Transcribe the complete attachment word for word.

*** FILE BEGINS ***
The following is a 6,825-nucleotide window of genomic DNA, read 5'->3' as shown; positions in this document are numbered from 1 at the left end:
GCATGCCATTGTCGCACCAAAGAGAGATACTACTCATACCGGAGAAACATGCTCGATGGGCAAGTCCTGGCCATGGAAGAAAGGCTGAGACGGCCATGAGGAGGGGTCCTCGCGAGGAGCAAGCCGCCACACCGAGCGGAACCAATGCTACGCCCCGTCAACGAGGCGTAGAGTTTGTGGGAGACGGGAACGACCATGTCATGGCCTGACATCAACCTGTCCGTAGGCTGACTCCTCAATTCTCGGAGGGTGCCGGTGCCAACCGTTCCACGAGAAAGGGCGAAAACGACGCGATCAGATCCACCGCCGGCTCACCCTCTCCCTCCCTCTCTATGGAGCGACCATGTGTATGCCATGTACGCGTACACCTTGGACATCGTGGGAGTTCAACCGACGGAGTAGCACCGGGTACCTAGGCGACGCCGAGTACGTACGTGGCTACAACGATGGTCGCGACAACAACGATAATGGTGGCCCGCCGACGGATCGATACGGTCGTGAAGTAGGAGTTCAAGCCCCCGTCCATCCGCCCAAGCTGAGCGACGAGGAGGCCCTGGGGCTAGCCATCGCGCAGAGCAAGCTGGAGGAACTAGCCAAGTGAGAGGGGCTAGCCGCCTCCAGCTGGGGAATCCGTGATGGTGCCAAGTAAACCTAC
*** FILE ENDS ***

The following is a 6,825-nucleotide window of genomic DNA, read 5'->3' as shown; positions in this document are numbered from 1 at the left end:
GCATGCCATTGTCGCACCAAAGAGAGATACTACTCATACCGGAGAAACATGCTCGATGGGCAAGTCCTGGCCATGGAAGAAAGGCTGAGACGGCCATGAGGAGGGGTCCTCGCGAGGAGCAAGCCGCCACACCGAGCGGAACCAATGCTACGCCCCGTCAACGAGGCGTAGAGTTTGTGGGAGACGGGAACGACCATGTCATGGCCTGACATCAACCTGTCCGTAGGCTGACTCCTCAATTCTCGGAGGGTGCCGGTGCCAACCGTTCCACGAGAAAGGGCGAAAACGACGCGATCAGATCCACCGCCGGCTCACCCTCTCCCTCCCTCTCTATGGAGCGACCATGTGTATGCCATGTACGCGTACACCTTGGACATCGTGGGAGTTCAACCGACGGAGTAGCACCGGGTACCTAGGCGACGCCGAGTACGTACGTGGCTACAACGATGGTCGCGACAACAACGATAATGGTGGCCCGCCGACGGATCGATACGGTCGTGAAGTAGGAGTTCAAGCCCCCGTCCATCCGCCCAAGCTGAGCGACGAGGAGGCCCTGGGGCTAGCCATCGCGCAGAGCAAGCTGGAGGAACTAGCCAAGTGAGAGGGGCTAGCCGCCTCCAGCTGGGGAATCCGTGATGGTGCCAAGTAAACCTAC